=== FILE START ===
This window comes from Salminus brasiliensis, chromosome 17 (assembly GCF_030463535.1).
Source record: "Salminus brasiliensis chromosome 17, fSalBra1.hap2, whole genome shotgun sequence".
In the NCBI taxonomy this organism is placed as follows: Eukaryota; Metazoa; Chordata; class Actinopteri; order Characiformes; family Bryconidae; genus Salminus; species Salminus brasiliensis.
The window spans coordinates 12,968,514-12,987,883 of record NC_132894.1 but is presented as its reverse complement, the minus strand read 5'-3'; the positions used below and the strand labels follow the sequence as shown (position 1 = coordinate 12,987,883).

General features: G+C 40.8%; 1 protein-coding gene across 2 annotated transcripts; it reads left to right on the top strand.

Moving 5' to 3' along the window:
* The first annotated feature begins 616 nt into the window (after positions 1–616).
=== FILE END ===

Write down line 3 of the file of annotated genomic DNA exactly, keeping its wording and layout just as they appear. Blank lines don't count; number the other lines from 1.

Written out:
In the NCBI taxonomy this organism is placed as follows: Eukaryota; Metazoa; Chordata; class Actinopteri; order Characiformes; family Bryconidae; genus Salminus; species Salminus brasiliensis.